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CANTO XLVII

 

 

 

rsz dorothy chiavari

Of the changes which the seasons bring with them, the most striking within the temperate zone are those which affect vegetation. The influence of the seasons on animals, though great, is not nearly so manifest. Hence it is natural that in the magical dramas designed to dispel winter and bring back spring the emphasis should be laid on vegetation, and that trees and plants should figure in them more prominently than beasts and birds. Yet the two sides of life, the vegetable and the animal, were not dissociated in the minds of those who observed the ceremonies. Indeed they commonly believed that the tie between the animal and the vegetable world was even closer than it really is; hence they often combined the dramatic representation of reviving plants with a real or a dramatic union of the sexes for the purpose of furthering at the same time and by the same act the multiplication of fruits, of animals, and of men. To them the principle of life and fertility, whether animal or vegetable, was one and indivisible. […] 

Nowhere, apparently, have these rites been more widely and solemnly celebrated than in the lands which border the Eastern Mediterranean. Under the names of Osiris, Tammuz, Adonis, and Attis, the peoples of Egypt and Western Asia represented the yearly decay and revival of life, especially of vegetable life, which they personified as a god who annually died and rose again from the dead. In name and detail the rites varied from place to place: in substance they were the same. The supposed death and resurrection of this oriental deity, a god of many names but of essentially one nature is now to be examined.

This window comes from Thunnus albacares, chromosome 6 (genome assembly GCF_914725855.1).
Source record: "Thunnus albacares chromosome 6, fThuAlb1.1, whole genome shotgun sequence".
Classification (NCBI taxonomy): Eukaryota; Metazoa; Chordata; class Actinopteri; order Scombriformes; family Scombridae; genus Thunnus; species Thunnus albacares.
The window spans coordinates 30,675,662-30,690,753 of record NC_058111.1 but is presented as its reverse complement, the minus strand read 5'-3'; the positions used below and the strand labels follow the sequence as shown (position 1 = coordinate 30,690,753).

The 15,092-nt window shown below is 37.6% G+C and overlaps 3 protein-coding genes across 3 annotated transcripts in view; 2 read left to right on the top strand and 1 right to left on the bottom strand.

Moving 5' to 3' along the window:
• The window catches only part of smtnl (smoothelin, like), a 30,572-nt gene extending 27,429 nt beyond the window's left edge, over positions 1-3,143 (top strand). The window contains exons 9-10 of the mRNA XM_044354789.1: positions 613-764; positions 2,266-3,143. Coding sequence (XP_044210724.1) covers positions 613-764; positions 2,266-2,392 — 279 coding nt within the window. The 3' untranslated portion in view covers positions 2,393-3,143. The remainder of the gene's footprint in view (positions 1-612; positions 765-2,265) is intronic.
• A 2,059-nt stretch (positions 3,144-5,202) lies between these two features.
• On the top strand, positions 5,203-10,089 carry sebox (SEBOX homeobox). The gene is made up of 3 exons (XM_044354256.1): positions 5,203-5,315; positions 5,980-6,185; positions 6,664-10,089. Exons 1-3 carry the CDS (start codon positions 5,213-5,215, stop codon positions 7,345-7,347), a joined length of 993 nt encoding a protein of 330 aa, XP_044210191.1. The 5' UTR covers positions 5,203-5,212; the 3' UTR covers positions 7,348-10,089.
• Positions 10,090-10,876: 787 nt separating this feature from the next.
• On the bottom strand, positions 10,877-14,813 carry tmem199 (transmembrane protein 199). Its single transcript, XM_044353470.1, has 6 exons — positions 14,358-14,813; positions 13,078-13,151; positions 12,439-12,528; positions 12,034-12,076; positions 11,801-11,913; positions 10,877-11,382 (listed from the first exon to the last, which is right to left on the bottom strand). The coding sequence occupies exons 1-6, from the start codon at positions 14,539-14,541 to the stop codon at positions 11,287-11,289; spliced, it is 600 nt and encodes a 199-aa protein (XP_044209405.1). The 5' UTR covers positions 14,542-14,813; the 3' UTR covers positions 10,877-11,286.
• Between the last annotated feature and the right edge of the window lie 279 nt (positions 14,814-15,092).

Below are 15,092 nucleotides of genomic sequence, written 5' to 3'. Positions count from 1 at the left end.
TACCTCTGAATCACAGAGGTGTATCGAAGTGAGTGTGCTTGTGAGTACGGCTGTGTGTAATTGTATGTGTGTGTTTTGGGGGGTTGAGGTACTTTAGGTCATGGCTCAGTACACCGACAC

James Frazer The Golden Bough 325.

 

Canto I suggests that the original and natural human consciousness is one that sees the presence of the holy in the world. The “home” Pound Ulysses seeks is not a place but a way of being, not the familiar world of civilized duties but the lost and recoverable consciousness we originally enjoyed. The vision of Aphrodite that ends Canto I signals the return to this consciousness that once was ours but that the passage of humanity from the state of nature to civilization, a passage increasingly marked by the desensitizing effects of usura, has obscured but not destroyed. If in history we have been so corrupted that we no longer see the holy, then we must follow Pound’s centrifugal movement outward and away from the present set of conditions that determine human consciousness, away from and before all history, if we can ever reach our proper home, a holy consciousness.

Stephen Sicari “Ulysses as a Fascist Hero” 150.

 

RELATED CANTOS

CANTO I [Odysseus and his journey to Aphrodite]

CANTO II [revelation of the divine; sexuality and the sea]

CANTO XVII [Nerea’s cave; Zagreus, a god of the underworld]

CANTO XXI [the gods in nature; revival of ritual; life and work as divine]

CANTO XXIII [Aprodite’s lovers: Anchises vs Adonis]

CANTO XXIX [sex and modernity]

CANTO XXXIX [nature and the mystery of sex]

CANTO XLV [usura is contra naturam; whores for Eleusis]